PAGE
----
A eulogy crafted by WSCC volunteer and close friend of Dr. Soulé, Robin Nicholoff, and posted on behalf of Board Member, Ralph D’Alessandro. Michael was a multiple-time member of the Conservation Center’s Board of Directors and an active member of its Public Lands Committee. We share this with gratitude for his incredible contributions to the field of Conservation Biology and to the people who got to know him. He will be missed throughout the science community and by his neighbors in the North Fork.
As many of you are now aware, last week, June 17th, our dear friend, colleague and former board member Dr. Michael Soulé passed into the great unknown at age 84. His life was one of major scientific accomplishments, keen insights into the proper functioning of native ecosystems, and unbounded love for nature and students of nature.
Michael’s love and observations of natural processes began at an early age while exploring the back-country deserts, canyons, and water bodies of California and Baja California and progressed to earning a Doctorate in evolutionary biology and ecology from Stanford. In addition to teaching and faculty duties at the University of California Santa Cruz, University of Michigan, and in Samoa and Malawi, he did field research over the years in the Caribbean Islands, Mexico, Africa, and the Western U.S. Closer to his final home near Paonia, he did research early-on at the Rocky Mountain Biological Laboratory at Gothic. He later moved to the North Fork Valley where he was elected a member of the Board of Directors of the Western Slope Conservation Center and served on the Public Lands Committee.
As Michael consulted and lectured across the planet, he became more well-known as the founder and first president of the Society for Conservation Biology and a co-founder of the Wildlands Network, and is considered to be the “Father of Conservation Biology.” Along the way, he managed to find time to write or edit eleven books and dozens of articles on everything from population genetics to the need to conserve alpha predators in order to prevent trophic cascades. But Michael also showed his students the need to utilize their scientific knowledge and skills to stand up to the current forces of willful ignorance and advocate for sound environmental policy and practice. A former colleague Jim Estes, professor emeritus of ecology and evolutionary biology at UCSC said, “He had an amazing vision that environmental studies wasn’t just conservation biology, but it had a social dimension, too. He realized the human dimension was the most problematic part of conservation. Conservation is not just about studying nature. It’s about studying nature and people together.” Michael Soulé and his partners at the Wildlands Network the conservation of habitat and migration corridors—at a continental scale in North America—for wildlife.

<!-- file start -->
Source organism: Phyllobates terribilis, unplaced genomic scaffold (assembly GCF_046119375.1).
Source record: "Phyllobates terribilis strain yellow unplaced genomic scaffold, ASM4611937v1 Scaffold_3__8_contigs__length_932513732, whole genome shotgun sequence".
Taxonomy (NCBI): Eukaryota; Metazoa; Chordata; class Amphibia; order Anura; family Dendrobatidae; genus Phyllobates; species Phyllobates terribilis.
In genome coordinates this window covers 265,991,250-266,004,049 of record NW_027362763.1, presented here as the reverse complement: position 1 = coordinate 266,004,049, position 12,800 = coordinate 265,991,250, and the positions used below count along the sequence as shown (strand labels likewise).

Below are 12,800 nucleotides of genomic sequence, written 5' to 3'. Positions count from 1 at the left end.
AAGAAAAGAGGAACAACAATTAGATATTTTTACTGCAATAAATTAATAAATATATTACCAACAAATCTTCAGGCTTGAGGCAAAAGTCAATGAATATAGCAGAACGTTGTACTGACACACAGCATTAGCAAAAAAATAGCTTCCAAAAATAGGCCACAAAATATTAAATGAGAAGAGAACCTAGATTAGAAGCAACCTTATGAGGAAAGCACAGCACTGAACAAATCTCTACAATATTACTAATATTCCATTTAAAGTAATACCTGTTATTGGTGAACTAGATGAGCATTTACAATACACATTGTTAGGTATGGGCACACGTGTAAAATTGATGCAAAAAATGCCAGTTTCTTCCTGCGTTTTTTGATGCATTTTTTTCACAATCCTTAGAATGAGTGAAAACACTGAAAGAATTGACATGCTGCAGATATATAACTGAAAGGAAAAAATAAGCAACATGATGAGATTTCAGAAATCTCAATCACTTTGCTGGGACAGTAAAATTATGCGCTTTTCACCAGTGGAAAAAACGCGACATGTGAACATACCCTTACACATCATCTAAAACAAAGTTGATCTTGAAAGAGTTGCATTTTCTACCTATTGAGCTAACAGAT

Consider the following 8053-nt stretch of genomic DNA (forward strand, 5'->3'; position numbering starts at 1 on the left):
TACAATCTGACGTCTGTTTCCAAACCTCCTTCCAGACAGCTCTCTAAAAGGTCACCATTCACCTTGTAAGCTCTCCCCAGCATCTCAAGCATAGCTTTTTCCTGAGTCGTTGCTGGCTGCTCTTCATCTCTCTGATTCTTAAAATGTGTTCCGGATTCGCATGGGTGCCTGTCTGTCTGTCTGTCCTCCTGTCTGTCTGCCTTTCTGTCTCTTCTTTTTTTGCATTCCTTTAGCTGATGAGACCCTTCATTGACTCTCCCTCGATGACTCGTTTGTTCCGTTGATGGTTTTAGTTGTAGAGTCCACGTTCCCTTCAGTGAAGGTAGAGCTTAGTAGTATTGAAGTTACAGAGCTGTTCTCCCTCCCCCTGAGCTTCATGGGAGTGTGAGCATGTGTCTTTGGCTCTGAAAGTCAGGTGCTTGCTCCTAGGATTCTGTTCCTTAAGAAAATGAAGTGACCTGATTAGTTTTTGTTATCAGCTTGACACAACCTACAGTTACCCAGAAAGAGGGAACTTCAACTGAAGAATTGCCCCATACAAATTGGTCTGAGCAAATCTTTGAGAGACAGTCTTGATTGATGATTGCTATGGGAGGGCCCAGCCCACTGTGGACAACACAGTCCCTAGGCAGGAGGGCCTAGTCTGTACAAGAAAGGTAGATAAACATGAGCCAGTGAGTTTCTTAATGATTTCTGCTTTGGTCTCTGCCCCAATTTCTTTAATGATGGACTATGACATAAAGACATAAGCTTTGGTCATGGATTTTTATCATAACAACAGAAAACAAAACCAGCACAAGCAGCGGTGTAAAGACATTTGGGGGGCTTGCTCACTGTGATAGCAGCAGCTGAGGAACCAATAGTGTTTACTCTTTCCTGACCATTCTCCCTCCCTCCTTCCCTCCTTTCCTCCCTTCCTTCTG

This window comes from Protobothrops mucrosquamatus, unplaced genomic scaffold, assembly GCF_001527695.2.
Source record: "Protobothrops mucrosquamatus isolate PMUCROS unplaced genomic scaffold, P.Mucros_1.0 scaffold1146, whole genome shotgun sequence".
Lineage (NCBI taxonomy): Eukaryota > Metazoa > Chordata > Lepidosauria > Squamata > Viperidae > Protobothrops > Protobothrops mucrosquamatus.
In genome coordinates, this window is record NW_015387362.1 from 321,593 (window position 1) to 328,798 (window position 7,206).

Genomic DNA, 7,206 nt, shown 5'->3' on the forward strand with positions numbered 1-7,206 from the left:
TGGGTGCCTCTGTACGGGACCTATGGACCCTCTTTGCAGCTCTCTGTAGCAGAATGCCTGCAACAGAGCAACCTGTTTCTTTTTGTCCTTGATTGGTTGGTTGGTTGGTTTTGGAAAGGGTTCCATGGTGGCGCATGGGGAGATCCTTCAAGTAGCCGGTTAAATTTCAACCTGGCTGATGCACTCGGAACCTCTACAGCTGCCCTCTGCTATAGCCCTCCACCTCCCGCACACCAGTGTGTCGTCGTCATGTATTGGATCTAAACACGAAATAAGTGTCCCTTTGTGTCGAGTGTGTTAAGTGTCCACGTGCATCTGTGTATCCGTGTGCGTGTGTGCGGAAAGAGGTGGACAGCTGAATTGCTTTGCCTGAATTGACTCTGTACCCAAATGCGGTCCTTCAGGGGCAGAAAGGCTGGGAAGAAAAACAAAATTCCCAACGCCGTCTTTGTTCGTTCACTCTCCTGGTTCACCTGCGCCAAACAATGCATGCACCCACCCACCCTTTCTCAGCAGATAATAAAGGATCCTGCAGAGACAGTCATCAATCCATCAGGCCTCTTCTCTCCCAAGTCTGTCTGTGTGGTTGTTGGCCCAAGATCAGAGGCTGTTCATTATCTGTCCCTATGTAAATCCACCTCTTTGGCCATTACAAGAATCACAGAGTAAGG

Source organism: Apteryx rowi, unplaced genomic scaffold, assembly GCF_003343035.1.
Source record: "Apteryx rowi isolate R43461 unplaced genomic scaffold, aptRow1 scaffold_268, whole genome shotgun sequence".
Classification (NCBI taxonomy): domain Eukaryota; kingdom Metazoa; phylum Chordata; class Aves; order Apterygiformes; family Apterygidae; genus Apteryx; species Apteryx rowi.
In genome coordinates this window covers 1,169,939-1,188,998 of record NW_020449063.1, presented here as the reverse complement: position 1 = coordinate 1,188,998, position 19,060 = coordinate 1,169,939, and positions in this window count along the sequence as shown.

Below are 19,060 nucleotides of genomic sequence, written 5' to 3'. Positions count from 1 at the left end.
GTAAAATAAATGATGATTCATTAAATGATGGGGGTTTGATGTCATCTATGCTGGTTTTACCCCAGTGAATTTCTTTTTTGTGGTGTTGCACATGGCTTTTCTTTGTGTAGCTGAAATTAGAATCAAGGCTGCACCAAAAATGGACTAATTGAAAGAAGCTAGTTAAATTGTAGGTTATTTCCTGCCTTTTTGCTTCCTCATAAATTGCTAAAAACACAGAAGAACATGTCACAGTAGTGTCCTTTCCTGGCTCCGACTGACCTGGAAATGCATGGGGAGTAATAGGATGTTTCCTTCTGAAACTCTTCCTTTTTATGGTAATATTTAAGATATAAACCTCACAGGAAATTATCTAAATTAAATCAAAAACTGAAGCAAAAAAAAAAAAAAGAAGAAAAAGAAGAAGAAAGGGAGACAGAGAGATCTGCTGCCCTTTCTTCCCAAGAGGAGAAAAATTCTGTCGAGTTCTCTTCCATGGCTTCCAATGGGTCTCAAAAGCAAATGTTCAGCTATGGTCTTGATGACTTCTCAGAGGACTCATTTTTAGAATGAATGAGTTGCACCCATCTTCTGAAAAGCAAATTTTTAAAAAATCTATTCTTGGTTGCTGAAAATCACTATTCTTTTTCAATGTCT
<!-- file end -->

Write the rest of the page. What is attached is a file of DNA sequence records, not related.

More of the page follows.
His numerous contributions to environmental science earned him many awards including a Guggenheim Fellowship, the National Wildlife Federation’s National Conservation Achievement Award, the Zoological Society of San Diego’s Conservation Medal, and the Edward O. Wilson Biodiversity Technology Pioneer Award. Audubon Magazine named him among the 100 Champions of Conservation of the 20th Century. Ever the educator and mentor, Michael participated in public forums as recently as last year in Paonia, and initiated lively discussions with friends in the Scientists and Philosophers Friday lunches around the North Fork Valley.
Appropriately, Michael spent his final winter with his wife, June, in the wonderland of his youth, Baja California. Let us always honor and cherish our memories of this kind man and the contributions of this giant of science, Michael Soulé.